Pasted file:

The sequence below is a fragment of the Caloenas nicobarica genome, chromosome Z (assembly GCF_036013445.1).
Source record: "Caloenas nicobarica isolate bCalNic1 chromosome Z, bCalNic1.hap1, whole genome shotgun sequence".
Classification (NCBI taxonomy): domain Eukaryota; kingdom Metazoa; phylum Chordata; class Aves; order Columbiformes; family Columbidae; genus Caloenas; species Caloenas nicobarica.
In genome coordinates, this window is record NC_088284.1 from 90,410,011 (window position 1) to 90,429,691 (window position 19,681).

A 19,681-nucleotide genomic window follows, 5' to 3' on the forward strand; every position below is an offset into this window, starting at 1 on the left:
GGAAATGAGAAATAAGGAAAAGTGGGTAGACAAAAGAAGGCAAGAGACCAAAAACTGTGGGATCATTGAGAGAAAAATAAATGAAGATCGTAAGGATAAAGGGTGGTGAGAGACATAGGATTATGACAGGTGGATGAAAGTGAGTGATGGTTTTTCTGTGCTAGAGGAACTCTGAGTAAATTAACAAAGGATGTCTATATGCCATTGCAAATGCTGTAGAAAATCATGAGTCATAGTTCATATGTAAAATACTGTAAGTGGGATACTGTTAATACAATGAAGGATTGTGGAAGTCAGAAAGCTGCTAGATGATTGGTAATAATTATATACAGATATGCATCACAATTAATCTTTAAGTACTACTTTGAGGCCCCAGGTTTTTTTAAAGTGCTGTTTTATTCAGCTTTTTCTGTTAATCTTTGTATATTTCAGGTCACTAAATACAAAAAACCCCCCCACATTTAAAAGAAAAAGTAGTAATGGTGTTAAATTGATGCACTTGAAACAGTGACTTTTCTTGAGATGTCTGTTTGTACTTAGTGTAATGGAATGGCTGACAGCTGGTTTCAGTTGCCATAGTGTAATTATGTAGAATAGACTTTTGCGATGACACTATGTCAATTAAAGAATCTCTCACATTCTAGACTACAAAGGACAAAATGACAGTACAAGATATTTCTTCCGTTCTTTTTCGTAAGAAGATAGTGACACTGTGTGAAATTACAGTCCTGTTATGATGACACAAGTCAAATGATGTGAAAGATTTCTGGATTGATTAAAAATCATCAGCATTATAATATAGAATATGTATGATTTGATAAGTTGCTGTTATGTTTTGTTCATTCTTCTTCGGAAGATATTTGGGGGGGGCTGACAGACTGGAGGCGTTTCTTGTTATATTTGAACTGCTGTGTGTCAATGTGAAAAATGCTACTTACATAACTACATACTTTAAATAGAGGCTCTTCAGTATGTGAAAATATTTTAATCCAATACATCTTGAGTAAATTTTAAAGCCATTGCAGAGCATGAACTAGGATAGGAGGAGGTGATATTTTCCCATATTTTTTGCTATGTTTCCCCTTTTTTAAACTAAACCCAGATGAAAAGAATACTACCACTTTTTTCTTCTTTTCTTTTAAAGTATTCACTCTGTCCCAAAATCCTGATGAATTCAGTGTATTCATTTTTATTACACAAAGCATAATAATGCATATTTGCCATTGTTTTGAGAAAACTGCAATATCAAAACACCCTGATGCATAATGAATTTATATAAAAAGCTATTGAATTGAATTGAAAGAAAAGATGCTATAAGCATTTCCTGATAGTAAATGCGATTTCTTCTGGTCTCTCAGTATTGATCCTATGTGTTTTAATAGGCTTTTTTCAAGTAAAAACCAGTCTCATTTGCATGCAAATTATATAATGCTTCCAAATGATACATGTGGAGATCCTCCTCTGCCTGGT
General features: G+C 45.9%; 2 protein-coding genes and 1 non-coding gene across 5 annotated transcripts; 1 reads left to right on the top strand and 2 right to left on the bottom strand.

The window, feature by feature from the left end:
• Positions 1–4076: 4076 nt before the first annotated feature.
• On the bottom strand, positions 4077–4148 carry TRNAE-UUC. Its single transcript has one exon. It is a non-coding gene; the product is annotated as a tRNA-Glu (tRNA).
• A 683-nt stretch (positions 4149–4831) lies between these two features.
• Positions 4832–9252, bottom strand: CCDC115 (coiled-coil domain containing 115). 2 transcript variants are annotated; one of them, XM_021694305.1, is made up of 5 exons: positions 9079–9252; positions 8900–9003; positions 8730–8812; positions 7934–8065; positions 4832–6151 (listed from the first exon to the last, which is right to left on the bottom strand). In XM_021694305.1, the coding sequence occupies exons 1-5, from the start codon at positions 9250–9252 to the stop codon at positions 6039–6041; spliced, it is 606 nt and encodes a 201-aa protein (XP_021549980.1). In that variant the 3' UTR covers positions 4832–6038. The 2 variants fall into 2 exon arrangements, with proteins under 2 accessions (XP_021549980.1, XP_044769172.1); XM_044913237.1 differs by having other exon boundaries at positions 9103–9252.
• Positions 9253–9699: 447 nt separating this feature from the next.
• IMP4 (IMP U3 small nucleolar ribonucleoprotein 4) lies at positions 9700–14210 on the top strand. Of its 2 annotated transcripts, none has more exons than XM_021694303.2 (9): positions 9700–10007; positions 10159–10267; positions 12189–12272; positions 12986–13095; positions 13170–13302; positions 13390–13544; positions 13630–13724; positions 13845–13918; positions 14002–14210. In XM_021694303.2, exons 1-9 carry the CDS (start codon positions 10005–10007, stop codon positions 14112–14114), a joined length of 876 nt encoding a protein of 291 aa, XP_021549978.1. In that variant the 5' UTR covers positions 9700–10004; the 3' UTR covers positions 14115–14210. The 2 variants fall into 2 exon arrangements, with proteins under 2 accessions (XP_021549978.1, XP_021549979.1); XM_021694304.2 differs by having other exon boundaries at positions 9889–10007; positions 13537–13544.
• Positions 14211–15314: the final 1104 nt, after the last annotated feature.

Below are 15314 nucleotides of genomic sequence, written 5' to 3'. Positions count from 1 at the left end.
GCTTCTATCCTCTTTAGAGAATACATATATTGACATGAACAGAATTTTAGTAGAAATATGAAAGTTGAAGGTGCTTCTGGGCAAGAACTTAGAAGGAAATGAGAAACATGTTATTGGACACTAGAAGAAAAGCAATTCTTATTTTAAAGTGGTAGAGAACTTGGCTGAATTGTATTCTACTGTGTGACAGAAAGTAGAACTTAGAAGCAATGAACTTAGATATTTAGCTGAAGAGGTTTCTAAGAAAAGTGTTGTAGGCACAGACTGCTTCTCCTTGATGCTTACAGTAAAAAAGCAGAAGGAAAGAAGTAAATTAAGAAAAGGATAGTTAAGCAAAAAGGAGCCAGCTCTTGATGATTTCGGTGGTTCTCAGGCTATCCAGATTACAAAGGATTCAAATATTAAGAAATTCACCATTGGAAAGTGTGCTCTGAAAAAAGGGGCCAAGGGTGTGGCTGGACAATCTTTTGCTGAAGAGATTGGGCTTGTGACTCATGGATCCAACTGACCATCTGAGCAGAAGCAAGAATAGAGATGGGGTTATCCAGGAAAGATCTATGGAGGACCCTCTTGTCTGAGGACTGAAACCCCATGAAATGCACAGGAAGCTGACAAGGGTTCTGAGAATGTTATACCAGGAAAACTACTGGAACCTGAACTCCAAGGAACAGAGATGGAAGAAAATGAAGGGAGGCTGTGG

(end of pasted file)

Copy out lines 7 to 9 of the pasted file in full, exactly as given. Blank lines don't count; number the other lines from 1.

General features: G+C 45.9%; 2 protein-coding genes and 1 non-coding gene across 5 annotated transcripts; 1 reads left to right on the top strand and 2 right to left on the bottom strand.

The window, feature by feature from the left end:
• Positions 1–4076: 4076 nt before the first annotated feature.